The people who live in Alamosa have not been able to turn on the water without thinking about their health for two weeks now. It has been a huge inconvenience to buy or pick up drinking water, and many even visited a very gracious hotel on its own water system to take a shower for a few days. Through it all, the residents have been optimistic and patient.

If you have ever thought about helping out in an emergency such as this, consider the public health and medical volunteer system today. It includes Medical Reserve Corps units all over the state, staffed by medical volunteers who are willing to step up during an emergency. But your skills might be useful even if you aren't a health professional. The Colorado Volunteer Mobilizer (CVM) is a way to register as a volunteer before something urgent occurs, and to get the training you might need before helping out.

Visit http://www.cdphe.state.co.us/epr/volunteer.html today for more information about the Colorado Volunteer Mobilizer.

Thursday, March 20, 2008

The "new" gold

I know that they tell you to have some cash in your emergency kit "just in case," but I think Westerners know what is even more important - water.

You couldn't go anywhere a couple of summers ago when drought was all over the news here in Colorado.

This time, there is a salmonella outbreak in the San Luis Valley city of Alamosa. Best evidence so far shows a problem with a municipal water system.

Everyone is scrambling to get bottled water to them. The traffic on those two-lane roads is sure to be heavy with many semis pulling in to town.

When they get enough bottled water, city officials will shut down the water system completely by flushing it out and using chemicals, which generally isn't needed in that part of the state.

When the clean-out begins, the advisory will be, "Do not use tap water for any purpose except flushing the toilet."

Think about that - the logistics of feeding and caring for a family seem overwhelming in this situation. People are being advised to use paper plates and disposable utensils. They have to buy ice. Some restaurants are closing, just to be sure. Others may close, when they discover how impossible it will be to operate safely under these conditions.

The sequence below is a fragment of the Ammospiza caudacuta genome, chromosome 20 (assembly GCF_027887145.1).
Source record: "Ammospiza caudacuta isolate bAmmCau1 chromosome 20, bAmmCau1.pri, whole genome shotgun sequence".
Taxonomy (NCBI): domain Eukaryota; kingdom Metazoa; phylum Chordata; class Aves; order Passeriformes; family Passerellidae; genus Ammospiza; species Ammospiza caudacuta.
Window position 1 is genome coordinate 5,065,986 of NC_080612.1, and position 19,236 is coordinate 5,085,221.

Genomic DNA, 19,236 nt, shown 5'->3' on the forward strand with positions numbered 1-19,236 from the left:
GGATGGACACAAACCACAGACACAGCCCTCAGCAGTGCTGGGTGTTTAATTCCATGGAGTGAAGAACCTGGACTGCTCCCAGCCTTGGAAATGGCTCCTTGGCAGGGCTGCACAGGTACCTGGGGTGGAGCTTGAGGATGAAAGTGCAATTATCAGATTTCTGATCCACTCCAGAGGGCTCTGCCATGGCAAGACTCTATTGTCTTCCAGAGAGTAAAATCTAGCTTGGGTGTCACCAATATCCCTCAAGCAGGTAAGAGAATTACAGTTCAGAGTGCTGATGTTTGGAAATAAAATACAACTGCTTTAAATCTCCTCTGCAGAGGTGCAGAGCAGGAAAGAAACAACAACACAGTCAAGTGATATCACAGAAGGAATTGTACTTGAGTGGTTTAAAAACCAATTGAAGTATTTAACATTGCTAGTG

So if this doesn't make you go out and buy some more water "just in case," nothing will.

There's more information online at www.cdphe.state.co.us/epr/alamosa.html.

Monday, March 10, 2008

The coming pandemic and antivirals (again)

The anti-viral controversy has raised its head yet again.

Today, the Rocky Mountain News published an opinion piece from two members of an organization called the Colorado Coalition for Pandemic Preparedness. Read it for yourself at http://www.rockymountainnews.com/news/2008/mar/10/speakout-is-colorado-prepared-for-a-flu-pandemic/.

The writers think that Colorado has "been slow to react to the Health and Human Services request to secure our own antiviral stockpile that we can immediately access in a flu pandemic."

While I appreciate the efforts to bring pandemic flu and public health preparedness back to our consciousness, on this point, they are just plain wrong.

As soon as the feds made their "generous" offer to the states to pay one-quarter of the cost of a state stockpile of Tamiflu, the Colorado Department of Public Health and Environment gathered its resident experts to consider the options. Then, as now, there were two possibilities:

1. Colorado could buy extra antivirals at a cost of about $7 million. We also would have to figure out how to store them properly, an additional ongoing cost for refrigerated storage. It would mean eliminating staff and several programs devoted to public health preparedness for all-hazards situations -- whether flu, blizzard, tornado, plane crash, bioterrorism or explosion. And it would mean a reduction in funding to local public health departments all over the state. And, since the feds won't extend the shelf life for the state stockpiles (only their own), we'd have to throw it out and buy more in five years.

2. Colorado could focus its efforts on the "other tools in our toolbox" to combat a pandemic, since we have no idea whether a pandemic virus would respond to Tamiflu or other available antivirals.

When we last visited this topic (see December 19, at http://breadybhealthybinformed.blogspot.com/2007/12/to-tamiflu-or-not-to-tamiflu.html), I posted 10 reasons for Colorado to abstain from purchasing extra antiviral medication. And I still stand by those 10 reasons... and we could keep adding to the list.

No one can just dismiss the writers' concerns for themselves and other first responders and medical professionals. They are our heroes time and time again.

But Colorado is providing for the people on the front lines of pandemic flu. In fact, the Governor's Expert Emergency Epidemic Response Committee heard from a medical ethics expert before taking pen to paper (or fingers to keyboards) and creating a list of priorities for medication and vaccinations in an epidemic. And with our allocation from the Department of Health and Human Services, Colorado would have plenty of meds for firefighters and nurses called to those front lines.

So, what do you think? Have you changed your mind as a result of this opinion column? Do you think Colorado is on the right track for public health preparedness?

Wednesday, February 20, 2008

Ready or not?

See Channel 7 here in Denver for information on the campaign resulting from a partnership between the Colorado Department of Public Health and Environment and Wal-Mart/Sam's Club stores beginning next week.

In this editorial, our director of public health preparedness and response issues a challenge to everyone.

It's not so much a "be prepared or be scared" warning, but he offers some useful info on being ready for anything.

Most relevant to me? How about:
"Spread out the cost by buying a few items each time you shop."
"Work... with neighbors or friends to develop and store items together."

How about you?